ComTrade is also taking over about 200 permanent Internet link clients of STV. The management of cable TV operator Starman is planning to start offering data network services as soon as Telia, a Swedish telecommunications company which is also one of the owners of the Estonian Telephone, sells its stake in Starman. Nugis said that ComTrade is open for negotiations with all companies in Estonia, which provide alternative networks.

ComTrade is at present negotiating with one of its biggest competitors TELE2, which is offering both Internet connections via cable TV and telephone lines. Peep Poldsamm, strategy planning director at TELE2 said that ComTrade has not fully developed its product. He also does not believe it is possible to operate with such low package prices on the international market.

“We are pleased to rent out our network, but it seems that ComTrade doesn�t have a clear vision about their business, so I cannot comment on it now,” said Peep Poldsamm.

Poldsamm said he had two visions of the future of the cable TV network. The negative vision was that no uniform standards would be created in the United States and Europe in terms of cable TV networks and as a result it would be very difficult to operate effectively. His positive vision was that the Internet connections via cable TV would become more popular than Internet connections via telephone lines. He said that TELE2 has both networks and thus does not fear the bleaker scenario.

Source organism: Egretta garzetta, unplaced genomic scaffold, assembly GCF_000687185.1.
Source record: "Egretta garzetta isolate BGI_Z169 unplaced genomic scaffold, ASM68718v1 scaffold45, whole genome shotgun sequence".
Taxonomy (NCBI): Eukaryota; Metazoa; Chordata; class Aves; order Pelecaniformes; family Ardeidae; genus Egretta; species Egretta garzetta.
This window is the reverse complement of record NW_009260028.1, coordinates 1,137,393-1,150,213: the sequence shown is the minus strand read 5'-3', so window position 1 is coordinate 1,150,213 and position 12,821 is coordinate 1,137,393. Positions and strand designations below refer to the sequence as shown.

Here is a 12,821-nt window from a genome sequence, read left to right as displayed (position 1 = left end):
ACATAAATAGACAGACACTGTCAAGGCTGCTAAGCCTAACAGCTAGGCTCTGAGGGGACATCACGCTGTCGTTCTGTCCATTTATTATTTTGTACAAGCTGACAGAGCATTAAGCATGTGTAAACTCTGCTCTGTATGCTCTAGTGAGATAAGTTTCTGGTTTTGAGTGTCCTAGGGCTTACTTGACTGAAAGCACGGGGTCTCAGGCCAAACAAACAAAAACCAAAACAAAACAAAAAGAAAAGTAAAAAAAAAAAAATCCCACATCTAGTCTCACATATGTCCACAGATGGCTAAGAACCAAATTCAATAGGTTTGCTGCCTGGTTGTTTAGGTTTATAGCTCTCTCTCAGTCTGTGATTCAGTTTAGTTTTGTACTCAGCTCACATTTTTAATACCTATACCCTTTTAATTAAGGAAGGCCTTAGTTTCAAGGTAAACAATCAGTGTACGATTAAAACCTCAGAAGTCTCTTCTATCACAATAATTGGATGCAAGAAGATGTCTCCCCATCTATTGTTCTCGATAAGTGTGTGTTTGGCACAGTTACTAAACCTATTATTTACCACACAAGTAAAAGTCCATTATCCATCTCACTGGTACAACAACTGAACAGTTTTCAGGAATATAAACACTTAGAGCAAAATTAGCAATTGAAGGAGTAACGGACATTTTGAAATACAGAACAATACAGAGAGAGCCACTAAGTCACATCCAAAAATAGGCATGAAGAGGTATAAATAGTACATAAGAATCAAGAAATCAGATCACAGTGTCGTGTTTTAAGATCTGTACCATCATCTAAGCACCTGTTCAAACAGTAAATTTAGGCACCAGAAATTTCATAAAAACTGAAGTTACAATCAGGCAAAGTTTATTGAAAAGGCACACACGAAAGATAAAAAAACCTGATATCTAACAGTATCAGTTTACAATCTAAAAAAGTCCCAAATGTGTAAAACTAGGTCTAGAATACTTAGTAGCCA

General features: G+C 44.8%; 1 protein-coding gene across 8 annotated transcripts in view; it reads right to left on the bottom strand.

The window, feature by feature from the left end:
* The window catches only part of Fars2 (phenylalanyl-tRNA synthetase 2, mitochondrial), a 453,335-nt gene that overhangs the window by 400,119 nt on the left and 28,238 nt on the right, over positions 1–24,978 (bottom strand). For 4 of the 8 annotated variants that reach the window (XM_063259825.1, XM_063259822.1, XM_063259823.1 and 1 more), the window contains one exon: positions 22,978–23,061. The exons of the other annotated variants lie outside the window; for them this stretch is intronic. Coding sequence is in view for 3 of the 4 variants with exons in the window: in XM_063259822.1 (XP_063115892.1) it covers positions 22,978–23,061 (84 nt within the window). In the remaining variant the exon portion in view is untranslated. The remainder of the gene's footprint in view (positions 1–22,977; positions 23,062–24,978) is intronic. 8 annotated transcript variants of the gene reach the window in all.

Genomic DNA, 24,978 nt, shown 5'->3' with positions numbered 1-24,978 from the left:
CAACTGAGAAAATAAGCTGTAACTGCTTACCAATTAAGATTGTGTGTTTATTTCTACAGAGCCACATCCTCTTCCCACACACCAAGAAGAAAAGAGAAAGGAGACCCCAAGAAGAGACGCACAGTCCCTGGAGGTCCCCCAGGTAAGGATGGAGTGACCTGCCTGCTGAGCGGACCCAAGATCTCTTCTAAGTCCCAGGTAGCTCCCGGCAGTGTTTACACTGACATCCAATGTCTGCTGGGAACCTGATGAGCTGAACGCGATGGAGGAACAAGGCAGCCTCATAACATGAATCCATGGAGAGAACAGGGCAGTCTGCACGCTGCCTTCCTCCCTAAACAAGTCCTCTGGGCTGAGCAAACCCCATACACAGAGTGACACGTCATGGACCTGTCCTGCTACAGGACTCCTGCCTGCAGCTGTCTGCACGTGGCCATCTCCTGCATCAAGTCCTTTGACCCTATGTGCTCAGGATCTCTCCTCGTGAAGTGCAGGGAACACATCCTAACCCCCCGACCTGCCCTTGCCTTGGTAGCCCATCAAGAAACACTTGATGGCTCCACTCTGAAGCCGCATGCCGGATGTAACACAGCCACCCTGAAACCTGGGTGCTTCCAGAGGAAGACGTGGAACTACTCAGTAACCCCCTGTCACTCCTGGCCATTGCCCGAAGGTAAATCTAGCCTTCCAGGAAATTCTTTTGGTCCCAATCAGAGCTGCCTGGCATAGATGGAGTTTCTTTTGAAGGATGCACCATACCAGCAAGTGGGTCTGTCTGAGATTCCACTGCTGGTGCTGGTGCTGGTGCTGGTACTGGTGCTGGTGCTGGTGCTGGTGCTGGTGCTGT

Pro Kapital acquires an Italian company

The Baltic Times, TALLINN
Mar 23, 2000
By Kairi Kurm

Real estate developer Pro Kapital is planning to acquire the shares of Italian Domina Hotel e Comproprieta Alberghiere Spa in April after the general meeting of Pro Kapital shareholders has accepted the merger decision. Pro Kapital is listed on the main list of Tallinn Stock Exchange.

Domina, a hotel real estate developer and hotel operator, is a leader of the hotel time sharing industry in Italy. Its subsidiaries are also dealing with health club development and computer services. The company has a total of one billion kroon assets ($65 million) and received a 261-million kroon profit last year.

The Italian company was also the first one to make the proposal to Pro Kapital in February.

“We are interested in expanding our businesses in the Baltic states,” said Luca Milani, manager of commercial and real estate division at Domina. “Pro Kapital is active in all three Baltic states and has very good development opportunities in here. The economies of these markets are growing fast and the returns on investments are high”.

He said that it is difficult to develop and expand in Italy, because the competition is tough.